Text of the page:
Manuka honey—it’s in skin creams, wound dressings, capsules, lozenges, drinks, eye gels, lip balms and body lotions. You can also eat it straight from the jar, but is it worth it?
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Winnie the Pooh dreams of swimming in honey, sailing a honey boat and eating “lots and lots of pots and pots of the sticky, licky stuff.” Novak Djokovic is rumoured to eat two spoons a day and Albert Einstein said, “If the bee disappears from the surface of the earth, man would have no more than four years to live.”
In the Bible, many of the Proverbs extol the health benefits of honey; they also warn against over-indulgence—and that’s probably the correct manuka message.
Manuka honey is a powerful antibacterial and anti-inflammatory agent. Evidence suggests that swallowing a spoonful may soothe sore throats and reduce gum disease, indigestion and reflux. In one study, manuka was seen to be as effective as chlorhexidine mouthwash (commonly used by dentists) in reducing dental plaque.
Manuka honey, from the manuka tree in New Zealand and Australia, is magic when it comes to killing bacteria: no other honey can match it. Professor Dee Carter from Sydney University reports that, to date, manuka has been able to kill all bacteria tested—including the notorious E-Coli and even MRSA. Could manuka be the answer to antibiotic resistance?
Adding manuka to well-known antibiotics has been shown to reduce or even reverse bacterial resistance to the antibiotics. Dame Sally Davies, chief medical officer for England, warned of an “antibiotic apocalypse” as antibiotics cease to work. Manuka may avert the apocalypse.
The healing honey is also looking hopeful in the fight against viruses (such as those that cause chicken pox and influenza) and fungi (such as athletes foot).
Despite its promise, manuka is still viewed as mysterious, considered as “complementary” or “alternative” therapy by most doctors. It will only be accepted by mainstream medicine once further clinical trials are carried out and scientists better understand how it works.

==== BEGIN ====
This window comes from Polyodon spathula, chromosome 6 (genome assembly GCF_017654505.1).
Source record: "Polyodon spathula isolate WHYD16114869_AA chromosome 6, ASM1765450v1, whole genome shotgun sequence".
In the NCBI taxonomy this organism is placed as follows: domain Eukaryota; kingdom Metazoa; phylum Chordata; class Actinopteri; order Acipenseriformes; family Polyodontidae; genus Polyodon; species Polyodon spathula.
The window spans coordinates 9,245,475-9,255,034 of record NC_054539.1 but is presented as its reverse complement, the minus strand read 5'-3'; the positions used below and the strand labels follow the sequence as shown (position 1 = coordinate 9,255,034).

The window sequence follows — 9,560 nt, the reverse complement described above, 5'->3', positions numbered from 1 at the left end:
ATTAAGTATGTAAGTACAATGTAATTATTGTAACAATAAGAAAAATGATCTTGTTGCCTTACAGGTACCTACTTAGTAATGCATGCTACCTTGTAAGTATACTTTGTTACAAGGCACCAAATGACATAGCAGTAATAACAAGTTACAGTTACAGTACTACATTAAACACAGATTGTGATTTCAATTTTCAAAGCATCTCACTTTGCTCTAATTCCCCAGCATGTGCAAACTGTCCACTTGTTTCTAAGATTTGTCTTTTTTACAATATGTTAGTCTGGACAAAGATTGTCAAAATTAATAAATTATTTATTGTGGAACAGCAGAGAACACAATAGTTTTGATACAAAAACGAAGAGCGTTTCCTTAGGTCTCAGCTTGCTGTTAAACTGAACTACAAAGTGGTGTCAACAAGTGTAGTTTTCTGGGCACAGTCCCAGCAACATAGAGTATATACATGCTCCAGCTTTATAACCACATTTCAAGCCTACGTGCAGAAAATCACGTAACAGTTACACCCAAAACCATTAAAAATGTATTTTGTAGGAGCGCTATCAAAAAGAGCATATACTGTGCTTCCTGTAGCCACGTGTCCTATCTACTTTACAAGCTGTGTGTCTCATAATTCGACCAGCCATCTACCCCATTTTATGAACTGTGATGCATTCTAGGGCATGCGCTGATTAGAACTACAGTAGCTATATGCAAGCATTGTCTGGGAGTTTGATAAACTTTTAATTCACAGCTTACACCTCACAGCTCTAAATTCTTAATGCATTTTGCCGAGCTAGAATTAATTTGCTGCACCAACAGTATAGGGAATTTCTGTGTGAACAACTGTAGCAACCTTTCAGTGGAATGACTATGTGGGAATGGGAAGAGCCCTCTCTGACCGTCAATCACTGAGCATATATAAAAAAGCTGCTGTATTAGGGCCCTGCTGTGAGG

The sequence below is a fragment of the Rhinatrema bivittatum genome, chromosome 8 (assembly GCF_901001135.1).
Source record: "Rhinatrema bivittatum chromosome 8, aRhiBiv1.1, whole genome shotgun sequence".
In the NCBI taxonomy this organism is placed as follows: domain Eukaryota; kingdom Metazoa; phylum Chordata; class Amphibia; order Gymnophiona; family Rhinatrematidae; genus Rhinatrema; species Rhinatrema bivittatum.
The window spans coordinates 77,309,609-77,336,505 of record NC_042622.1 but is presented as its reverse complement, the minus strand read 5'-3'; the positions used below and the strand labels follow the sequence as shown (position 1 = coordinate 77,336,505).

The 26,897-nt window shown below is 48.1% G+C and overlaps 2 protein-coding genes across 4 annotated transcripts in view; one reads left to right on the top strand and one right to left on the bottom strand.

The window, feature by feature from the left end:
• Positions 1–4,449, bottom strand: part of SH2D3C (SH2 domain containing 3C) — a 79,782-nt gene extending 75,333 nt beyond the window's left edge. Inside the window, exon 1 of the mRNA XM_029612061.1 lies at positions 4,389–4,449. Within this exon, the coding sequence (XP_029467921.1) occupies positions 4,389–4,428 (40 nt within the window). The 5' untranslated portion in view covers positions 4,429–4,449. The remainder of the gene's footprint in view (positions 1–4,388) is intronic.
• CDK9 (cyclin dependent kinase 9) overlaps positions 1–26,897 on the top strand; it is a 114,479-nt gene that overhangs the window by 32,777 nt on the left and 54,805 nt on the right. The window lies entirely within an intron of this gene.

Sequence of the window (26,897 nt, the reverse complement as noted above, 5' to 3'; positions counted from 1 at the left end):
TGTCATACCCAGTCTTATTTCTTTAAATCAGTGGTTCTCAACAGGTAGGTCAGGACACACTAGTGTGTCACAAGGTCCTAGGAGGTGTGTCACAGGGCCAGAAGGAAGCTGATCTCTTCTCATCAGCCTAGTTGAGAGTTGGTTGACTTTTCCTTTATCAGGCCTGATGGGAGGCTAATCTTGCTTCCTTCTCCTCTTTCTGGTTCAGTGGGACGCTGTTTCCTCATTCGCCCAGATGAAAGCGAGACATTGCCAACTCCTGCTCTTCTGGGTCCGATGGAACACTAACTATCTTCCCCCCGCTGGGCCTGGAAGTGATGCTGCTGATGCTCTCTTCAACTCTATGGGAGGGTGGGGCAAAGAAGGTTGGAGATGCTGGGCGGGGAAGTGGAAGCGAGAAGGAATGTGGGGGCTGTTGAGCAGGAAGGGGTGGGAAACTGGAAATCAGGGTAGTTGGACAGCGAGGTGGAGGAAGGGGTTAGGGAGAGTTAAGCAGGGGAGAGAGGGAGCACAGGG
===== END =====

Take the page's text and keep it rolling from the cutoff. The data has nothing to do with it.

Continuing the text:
Manuka has, however, received acceptance as a tried-and-tested treatment for wounds: not applied directly from the jar, but in the form of dressings impregnated with irradiated, sterile manuka. In the nursing home where I work, chronic leg ulcers have healed as manuka moisturises the injured tissue, fights the infection and soothes the inflammation. Manuka also reduces wound odour.
Skin studies suggest that sterile medical manuka may help with burns, acne, eczema, psoriasis, wrinkles, dandruff and even piles. Miracle manuka— the skin saviour?
“It is not good to eat much honey…eat only enough for you, lest you have your fill of it and vomit it” (Proverbs 25)
According to the British National Formulary (the doctors’ drug bible), “honey should not be used on patients with extreme sensitivity to honey or bee-stings. Patients with diabetes should be monitored for changes in blood glucose concentrations.” Babies under the age of one should not eat honey, since there is a small risk of botulism food poisoning.
The average bee will make only one twelfth of a teaspoon of honey in her lifetime; bees must tap two million flowers to make one pound of honey. Be prudent and treat it and eat it as the gold that it is.
Helen Cowan completed a PhD in cardiac pharmacology at Oxford in 2002. She is a qualified nurse and has written for the British Journal of Cardiac Nursing, and worked as a columnist in the Nursing Times. Read more from Helen here.